Learning from their experience last year when a new $20 bill was introduced, many food retailers have begun adjusting their self-checkout systems to accept the new $50 bill prior to its Sept. 28 release.
"The good news is we were given more advanced notice this time by the Federal Reserve than we were with the [release of the new] $20 bills [last year]," said Jeff Lowrance, spokesman for Food Lion. "This transition should be a little smoother."
The 1,200-store retailer, which operates self-checkout lanes in 60 stores, is currently working with IBM, Armonk, N.Y., to execute a remote software change from its corporate offices in Salisbury, N.C. The self-checkout system modifications will be made by late September, according to Lowrance.
Last year, the inability of Food Lion's self-checkout systems to accept the $20 bill was addressed two weeks after the bill's release by self-checkout vendor Productivity Solutions Inc. (PSI). PSI, which has since been acquired by IBM, downloaded a software patch to modify the machines or sent technicians to Food Lion stores.
At Knowlan's Festival Foods, Vadnais Heights, Minn., modifications in self-checkout systems for the new $50 bills will be handled by Retail Data Systems, which maintains IBM self-checkout systems in three of its seven stores.
"It's important to be prepared for changes [resulting from a new bill's release] because cash usage with these machines is high," said Ed Doud, director of retail technology, Knowlan's. "The last time around, I think our POS dealer did a good job getting the patch on in a timely manner. I believe that we will be just as prepared this time."
PSI made modifications to Knowlan's self-checkout machines two days after problems arose with the new $20 bills last October.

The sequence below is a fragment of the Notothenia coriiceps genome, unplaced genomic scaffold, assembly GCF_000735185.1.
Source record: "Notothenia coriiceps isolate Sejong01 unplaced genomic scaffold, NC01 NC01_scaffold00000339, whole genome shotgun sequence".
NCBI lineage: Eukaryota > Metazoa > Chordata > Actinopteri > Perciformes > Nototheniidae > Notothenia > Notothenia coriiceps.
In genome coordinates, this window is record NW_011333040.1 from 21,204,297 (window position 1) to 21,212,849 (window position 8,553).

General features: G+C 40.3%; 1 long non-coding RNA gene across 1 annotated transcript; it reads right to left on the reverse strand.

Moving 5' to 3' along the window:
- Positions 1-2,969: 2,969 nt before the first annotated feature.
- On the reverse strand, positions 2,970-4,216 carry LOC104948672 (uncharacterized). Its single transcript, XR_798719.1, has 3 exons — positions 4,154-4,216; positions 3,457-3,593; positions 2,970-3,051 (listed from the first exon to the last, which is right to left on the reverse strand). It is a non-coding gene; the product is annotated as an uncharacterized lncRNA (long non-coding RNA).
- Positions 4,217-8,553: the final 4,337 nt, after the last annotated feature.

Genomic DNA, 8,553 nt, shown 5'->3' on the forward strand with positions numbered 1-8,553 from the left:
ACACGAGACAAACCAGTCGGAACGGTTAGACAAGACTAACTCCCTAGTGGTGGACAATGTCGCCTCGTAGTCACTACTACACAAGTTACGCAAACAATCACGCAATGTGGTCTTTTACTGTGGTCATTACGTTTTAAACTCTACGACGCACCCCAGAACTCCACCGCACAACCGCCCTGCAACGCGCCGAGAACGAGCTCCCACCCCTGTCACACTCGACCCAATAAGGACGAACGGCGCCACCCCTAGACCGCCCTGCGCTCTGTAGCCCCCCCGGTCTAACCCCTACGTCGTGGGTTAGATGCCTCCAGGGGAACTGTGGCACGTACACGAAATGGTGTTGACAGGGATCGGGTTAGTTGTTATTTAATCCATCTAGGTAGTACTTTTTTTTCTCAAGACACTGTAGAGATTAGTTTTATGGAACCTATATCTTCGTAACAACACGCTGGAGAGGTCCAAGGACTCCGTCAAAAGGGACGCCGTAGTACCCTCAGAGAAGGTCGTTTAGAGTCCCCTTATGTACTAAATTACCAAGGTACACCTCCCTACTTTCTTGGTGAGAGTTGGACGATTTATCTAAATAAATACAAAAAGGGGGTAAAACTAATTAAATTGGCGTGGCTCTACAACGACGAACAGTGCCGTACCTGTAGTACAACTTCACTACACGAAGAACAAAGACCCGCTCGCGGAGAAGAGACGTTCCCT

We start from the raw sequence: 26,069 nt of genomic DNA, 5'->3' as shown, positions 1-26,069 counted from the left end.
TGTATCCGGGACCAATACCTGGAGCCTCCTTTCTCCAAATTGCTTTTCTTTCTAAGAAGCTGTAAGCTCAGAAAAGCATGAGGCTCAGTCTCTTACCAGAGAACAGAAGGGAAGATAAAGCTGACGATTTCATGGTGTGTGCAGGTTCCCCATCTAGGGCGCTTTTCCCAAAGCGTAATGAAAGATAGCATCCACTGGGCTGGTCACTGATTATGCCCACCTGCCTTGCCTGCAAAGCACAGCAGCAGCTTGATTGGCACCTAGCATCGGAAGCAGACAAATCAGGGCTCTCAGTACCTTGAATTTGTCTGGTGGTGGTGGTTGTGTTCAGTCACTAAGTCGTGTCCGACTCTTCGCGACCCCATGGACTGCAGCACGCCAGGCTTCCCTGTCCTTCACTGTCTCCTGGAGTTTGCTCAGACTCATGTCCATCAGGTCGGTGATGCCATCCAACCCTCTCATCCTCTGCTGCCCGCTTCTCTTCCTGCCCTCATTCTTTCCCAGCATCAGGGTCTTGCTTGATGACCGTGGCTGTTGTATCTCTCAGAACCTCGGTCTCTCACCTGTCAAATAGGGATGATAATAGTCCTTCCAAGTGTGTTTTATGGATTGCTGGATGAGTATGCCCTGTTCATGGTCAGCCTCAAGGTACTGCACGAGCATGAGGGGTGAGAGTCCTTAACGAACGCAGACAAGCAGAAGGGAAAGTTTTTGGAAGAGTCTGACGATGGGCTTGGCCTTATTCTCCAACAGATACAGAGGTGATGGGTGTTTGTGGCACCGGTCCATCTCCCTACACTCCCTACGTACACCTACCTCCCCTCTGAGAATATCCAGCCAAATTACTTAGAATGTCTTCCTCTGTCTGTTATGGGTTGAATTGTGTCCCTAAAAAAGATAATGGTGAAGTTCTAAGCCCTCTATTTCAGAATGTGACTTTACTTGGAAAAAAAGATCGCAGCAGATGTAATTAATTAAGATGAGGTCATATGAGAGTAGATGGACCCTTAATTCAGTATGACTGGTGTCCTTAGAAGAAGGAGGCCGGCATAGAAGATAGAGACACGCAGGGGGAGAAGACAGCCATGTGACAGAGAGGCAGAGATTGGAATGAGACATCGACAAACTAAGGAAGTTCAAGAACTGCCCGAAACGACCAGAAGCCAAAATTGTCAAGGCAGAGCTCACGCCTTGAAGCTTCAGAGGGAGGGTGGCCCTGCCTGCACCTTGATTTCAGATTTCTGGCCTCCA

Grand Rapids, Mich.-based Spartan Stores, which prepared its PSI self-checkout systems for acceptance of the new $20 bill prior to its release, is currently working toward acceptance of the new $50 bill, stated Jeanne Norcross, Spartan's corporate communications director.
"Spartan Stores is working with the turnkey system necessary to introduce code required for accepting the new $50 bills," said Norcross. "We will be able to test it in our corporate IT lab to ensure that it's functional to accommodate the new bill and our shoppers. Although we don't have it in place yet, we are working diligently to get it in place."
Price Chopper, Schenectady, N.Y., uses Frisco, Texas-based Fujitsu's U-Scan self-checkout system. Fujitsu has informed Price Chopper that an upgrade must be made in order to recognize the new bill; it will be installed by Sept. 28, according to Jen Kenneally, vice president and treasurer for Price Chopper. "When the $20 bill was issued, we had more problems with the self-checkouts than were anticipated," she said. "Subsequently, we had to install the necessary updates."
Atlanta-based NCR began providing its customers with a software update file that retailers can remotely distribute so their self-checkout systems' bill acceptors are able to recognize and accept the new bill, said Dusty Lutz, product line director for Fast Lane self-checkout, NCR.
"Although retailers were caught unawares with the updates necessary for the $20 bills, they now have a better understanding that they need to act quickly to distribute the updates for the $50 bills," explained Lutz. "We began providing the software to retailers about a week ago. That should be plenty of time for them to have their bill acceptor updated before the end of September."
"We have been working with the appropriate machine manufacturers for nearly two years to ensure that they have the information they need to make their equipment compatible with each newly redesigned note that is introduced into circulation," said Tom Ferguson, director of Bureau of Engraving and Printing, U.S. Treasury Bureau, Washington.
In addition to the new $50 bill, a new $100 bill is planned. A decision has not been made on whether the $10 and $5 bills will be redesigned, but the $1 and $2 designs will not undergo any change.